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Forget Carly, This CEO Was 19th C Quaker Powerhouse
This last week the Chester County, Pennsylvania Town Tour was in Coatesville, and the star was a woman who died in 1854.  Rebecca Webb Pennock Lukens’ father would take her to his Federal Slitting Mill as a child, so she was no stranger to industry. Even today, a cluster of Lukens family homes on 1st Avenue in Coatesville has mills in their back yards, so the family was never far from their business. Her physician husband became involved in the business, but when both he and her father, Quaker Isaac Pennock died within one year of each other, Rebecca had no choice but to take over the family business in 1825.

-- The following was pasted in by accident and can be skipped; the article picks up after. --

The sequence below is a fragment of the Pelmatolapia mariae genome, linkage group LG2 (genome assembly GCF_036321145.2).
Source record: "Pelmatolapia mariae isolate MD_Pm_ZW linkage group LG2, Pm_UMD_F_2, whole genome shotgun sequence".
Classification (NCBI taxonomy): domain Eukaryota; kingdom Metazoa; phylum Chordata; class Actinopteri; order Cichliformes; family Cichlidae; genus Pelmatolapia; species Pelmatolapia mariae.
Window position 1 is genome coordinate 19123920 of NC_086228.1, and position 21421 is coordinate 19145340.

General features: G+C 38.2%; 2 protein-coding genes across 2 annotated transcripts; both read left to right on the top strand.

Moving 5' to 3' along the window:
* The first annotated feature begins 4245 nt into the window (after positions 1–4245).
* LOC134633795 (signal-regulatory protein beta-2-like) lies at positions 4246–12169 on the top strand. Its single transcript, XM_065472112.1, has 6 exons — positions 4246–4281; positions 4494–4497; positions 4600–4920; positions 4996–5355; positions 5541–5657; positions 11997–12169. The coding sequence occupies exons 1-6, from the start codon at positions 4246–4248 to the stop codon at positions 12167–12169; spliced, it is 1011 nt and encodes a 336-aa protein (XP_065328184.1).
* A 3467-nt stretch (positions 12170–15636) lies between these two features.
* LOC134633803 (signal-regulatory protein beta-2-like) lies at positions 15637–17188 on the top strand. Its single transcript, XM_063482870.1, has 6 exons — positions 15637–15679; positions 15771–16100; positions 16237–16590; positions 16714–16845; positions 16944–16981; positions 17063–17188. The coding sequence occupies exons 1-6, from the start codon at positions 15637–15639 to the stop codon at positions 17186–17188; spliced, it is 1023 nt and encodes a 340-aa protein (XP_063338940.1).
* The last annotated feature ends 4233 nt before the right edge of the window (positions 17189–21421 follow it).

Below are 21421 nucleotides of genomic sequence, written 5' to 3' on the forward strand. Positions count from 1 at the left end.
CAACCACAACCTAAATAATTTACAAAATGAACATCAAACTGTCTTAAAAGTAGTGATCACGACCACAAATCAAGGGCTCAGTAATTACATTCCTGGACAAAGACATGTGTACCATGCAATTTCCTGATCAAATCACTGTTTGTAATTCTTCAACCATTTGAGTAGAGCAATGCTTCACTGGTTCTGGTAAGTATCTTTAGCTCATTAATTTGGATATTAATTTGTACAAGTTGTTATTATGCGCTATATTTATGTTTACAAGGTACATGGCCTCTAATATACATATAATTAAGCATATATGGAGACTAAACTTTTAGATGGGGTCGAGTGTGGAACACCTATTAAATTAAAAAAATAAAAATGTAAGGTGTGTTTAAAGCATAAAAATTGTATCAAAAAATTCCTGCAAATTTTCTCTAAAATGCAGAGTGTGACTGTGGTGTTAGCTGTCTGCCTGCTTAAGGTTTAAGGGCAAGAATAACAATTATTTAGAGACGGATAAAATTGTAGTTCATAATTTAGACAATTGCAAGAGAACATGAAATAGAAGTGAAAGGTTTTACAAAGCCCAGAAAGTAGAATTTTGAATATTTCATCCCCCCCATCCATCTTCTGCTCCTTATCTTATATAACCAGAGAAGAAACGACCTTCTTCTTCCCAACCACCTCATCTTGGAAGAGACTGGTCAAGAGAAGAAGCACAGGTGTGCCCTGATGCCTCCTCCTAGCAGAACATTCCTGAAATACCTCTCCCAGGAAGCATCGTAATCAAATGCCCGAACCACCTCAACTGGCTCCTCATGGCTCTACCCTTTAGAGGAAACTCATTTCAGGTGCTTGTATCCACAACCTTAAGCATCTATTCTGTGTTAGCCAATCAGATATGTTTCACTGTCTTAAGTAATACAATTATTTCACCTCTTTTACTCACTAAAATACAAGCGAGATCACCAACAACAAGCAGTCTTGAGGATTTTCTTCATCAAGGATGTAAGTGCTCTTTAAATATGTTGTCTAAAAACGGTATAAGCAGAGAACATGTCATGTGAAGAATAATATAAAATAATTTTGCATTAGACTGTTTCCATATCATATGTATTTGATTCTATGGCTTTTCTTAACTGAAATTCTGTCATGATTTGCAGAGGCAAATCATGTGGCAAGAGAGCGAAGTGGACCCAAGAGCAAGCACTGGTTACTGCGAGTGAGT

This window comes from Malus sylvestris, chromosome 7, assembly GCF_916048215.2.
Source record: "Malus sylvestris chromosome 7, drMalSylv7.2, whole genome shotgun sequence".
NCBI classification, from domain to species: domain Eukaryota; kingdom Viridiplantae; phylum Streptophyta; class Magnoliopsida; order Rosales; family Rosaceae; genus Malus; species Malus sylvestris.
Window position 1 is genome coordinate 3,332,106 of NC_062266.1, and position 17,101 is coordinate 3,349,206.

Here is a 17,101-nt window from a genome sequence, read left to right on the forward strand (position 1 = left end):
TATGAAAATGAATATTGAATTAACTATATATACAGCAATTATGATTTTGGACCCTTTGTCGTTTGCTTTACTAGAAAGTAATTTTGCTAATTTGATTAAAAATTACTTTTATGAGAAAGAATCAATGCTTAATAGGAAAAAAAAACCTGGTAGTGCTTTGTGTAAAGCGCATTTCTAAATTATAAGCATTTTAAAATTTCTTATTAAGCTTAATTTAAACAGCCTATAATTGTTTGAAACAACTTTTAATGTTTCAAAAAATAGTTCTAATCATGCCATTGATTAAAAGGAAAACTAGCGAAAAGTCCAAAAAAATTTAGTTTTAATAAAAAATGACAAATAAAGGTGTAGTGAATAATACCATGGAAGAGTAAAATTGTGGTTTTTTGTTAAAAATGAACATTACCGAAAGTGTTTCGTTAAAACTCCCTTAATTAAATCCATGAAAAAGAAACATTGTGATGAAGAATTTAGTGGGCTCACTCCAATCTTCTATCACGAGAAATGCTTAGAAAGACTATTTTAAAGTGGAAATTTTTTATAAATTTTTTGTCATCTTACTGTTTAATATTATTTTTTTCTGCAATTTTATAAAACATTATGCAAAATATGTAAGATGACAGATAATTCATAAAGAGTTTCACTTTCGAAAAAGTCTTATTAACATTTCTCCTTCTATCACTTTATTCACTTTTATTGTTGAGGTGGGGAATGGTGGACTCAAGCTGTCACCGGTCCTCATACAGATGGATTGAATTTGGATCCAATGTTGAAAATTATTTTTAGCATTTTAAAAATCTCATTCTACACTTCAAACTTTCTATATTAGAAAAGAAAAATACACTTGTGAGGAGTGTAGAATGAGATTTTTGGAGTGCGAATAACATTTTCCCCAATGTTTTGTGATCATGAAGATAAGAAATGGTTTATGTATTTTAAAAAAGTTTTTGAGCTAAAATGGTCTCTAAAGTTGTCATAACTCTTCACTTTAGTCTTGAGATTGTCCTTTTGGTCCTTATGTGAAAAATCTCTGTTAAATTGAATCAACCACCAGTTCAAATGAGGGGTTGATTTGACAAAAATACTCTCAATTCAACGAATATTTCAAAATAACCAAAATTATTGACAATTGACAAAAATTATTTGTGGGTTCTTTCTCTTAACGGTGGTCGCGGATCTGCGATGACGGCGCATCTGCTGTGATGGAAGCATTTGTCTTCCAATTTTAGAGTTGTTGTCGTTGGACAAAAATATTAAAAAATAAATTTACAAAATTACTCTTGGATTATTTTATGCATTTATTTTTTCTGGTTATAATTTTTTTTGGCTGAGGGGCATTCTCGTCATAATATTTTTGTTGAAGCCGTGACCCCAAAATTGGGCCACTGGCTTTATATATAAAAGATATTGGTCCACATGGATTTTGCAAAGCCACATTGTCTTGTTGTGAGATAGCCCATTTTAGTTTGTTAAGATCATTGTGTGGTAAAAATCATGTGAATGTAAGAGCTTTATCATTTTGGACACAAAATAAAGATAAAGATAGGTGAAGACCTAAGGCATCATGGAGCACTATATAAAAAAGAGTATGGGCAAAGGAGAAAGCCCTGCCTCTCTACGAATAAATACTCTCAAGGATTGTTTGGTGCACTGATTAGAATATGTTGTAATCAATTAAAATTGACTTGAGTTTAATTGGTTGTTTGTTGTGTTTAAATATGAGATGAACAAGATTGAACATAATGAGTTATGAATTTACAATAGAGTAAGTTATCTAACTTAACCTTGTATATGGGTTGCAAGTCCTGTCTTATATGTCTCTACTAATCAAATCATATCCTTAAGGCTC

On January 6, 1994, the 200th anniversary of Lukens' birth, the Pennsylvania Legislature and City of Coatesville declared her "America’s first woman industrialist." She was also honored in 1944 by having a "Liberty Ship" named after her, the SS Rebecca Lukens.
The Lukens family were no strangers to the shipbuilding business because Rebecca's husband developed rolled steel plates which were used to construct the first metal hulled steamboat in America, the Codorus, and were later used as boilerplate in steam engines and locomotives.
We were privileged to meet with Susannah Brody, ... more

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